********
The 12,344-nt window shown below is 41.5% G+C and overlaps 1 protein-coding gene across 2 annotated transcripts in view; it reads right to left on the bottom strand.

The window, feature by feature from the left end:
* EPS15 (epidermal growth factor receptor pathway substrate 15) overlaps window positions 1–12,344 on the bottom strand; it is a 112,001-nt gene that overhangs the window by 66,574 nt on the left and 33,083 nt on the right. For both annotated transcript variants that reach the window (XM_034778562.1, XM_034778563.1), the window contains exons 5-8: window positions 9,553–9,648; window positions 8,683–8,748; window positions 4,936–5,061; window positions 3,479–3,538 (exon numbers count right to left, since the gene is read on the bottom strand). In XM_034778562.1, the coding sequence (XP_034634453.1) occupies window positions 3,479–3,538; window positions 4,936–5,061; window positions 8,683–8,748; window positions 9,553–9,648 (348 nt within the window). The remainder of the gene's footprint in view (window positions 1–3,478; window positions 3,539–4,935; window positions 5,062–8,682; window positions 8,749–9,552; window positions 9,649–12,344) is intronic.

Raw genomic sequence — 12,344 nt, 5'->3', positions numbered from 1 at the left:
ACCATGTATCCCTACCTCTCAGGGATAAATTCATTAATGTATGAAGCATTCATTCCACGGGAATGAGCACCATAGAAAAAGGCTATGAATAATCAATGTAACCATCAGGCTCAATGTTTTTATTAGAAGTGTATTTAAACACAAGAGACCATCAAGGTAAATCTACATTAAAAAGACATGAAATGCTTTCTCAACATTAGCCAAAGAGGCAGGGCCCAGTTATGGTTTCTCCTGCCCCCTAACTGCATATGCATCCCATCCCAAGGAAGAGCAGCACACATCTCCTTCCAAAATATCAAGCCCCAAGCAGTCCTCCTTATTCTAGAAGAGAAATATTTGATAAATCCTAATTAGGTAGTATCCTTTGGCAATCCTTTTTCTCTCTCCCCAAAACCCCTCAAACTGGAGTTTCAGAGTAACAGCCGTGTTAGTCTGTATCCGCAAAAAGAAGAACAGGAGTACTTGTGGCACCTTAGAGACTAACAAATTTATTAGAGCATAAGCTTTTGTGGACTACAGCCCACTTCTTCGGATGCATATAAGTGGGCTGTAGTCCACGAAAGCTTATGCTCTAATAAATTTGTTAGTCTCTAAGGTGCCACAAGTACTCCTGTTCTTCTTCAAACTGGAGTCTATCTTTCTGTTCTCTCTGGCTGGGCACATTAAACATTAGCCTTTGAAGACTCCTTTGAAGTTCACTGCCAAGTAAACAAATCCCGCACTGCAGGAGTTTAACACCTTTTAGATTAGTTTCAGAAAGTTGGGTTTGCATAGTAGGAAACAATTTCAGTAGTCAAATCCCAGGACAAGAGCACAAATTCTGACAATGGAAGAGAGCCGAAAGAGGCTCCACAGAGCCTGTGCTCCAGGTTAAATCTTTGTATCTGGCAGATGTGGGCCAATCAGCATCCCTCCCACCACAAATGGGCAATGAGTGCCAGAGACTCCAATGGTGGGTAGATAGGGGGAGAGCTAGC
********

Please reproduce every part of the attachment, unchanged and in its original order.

The 12,344-nt window shown below is 41.5% G+C and overlaps 1 protein-coding gene across 2 annotated transcripts in view; it reads right to left on the bottom strand.

The window, feature by feature from the left end:
* EPS15 (epidermal growth factor receptor pathway substrate 15) overlaps window positions 1–12,344 on the bottom strand; it is a 112,001-nt gene that overhangs the window by 66,574 nt on the left and 33,083 nt on the right. For both annotated transcript variants that reach the window (XM_034778562.1, XM_034778563.1), the window contains exons 5-8: window positions 9,553–9,648; window positions 8,683–8,748; window positions 4,936–5,061; window positions 3,479–3,538 (exon numbers count right to left, since the gene is read on the bottom strand). In XM_034778562.1, the coding sequence (XP_034634453.1) occupies window positions 3,479–3,538; window positions 4,936–5,061; window positions 8,683–8,748; window positions 9,553–9,648 (348 nt within the window). The remainder of the gene's footprint in view (window positions 1–3,478; window positions 3,539–4,935; window positions 5,062–8,682; window positions 8,749–9,552; window positions 9,649–12,344) is intronic.

Raw genomic sequence — 12,344 nt, 5'->3', positions numbered from 1 at the left:
ACCATGTATCCCTACCTCTCAGGGATAAATTCATTAATGTATGAAGCATTCATTCCACGGGAATGAGCACCATAGAAAAAGGCTATGAATAATCAATGTAACCATCAGGCTCAATGTTTTTATTAGAAGTGTATTTAAACACAAGAGACCATCAAGGTAAATCTACATTAAAAAGACATGAAATGCTTTCTCAACATTAGCCAAAGAGGCAGGGCCCAGTTATGGTTTCTCCTGCCCCCTAACTGCATATGCATCCCATCCCAAGGAAGAGCAGCACACATCTCCTTCCAAAATATCAAGCCCCAAGCAGTCCTCCTTATTCTAGAAGAGAAATATTTGATAAATCCTAATTAGGTAGTATCCTTTGGCAATCCTTTTTCTCTCTCCCCAAAACCCCTCAAACTGGAGTTTCAGAGTAACAGCCGTGTTAGTCTGTATCCGCAAAAAGAAGAACAGGAGTACTTGTGGCACCTTAGAGACTAACAAATTTATTAGAGCATAAGCTTTTGTGGACTACAGCCCACTTCTTCGGATGCATATAAGTGGGCTGTAGTCCACGAAAGCTTATGCTCTAATAAATTTGTTAGTCTCTAAGGTGCCACAAGTACTCCTGTTCTTCTTCAAACTGGAGTCTATCTTTCTGTTCTCTCTGGCTGGGCACATTAAACATTAGCCTTTGAAGACTCCTTTGAAGTTCACTGCCAAGTAAACAAATCCCGCACTGCAGGAGTTTAACACCTTTTAGATTAGTTTCAGAAAGTTGGGTTTGCATAGTAGGAAACAATTTCAGTAGTCAAATCCCAGGACAAGAGCACAAATTCTGACAATGGAAGAGAGCCGAAAGAGGCTCCACAGAGCCTGTGCTCCAGGTTAAATCTTTGTATCTGGCAGATGTGGGCCAATCAGCATCCCTCCCACCACAAATGGGCAATGAGTGCCAGAGACTCCAATGGTGGGTAGATAGGGGGAGAGCTAGC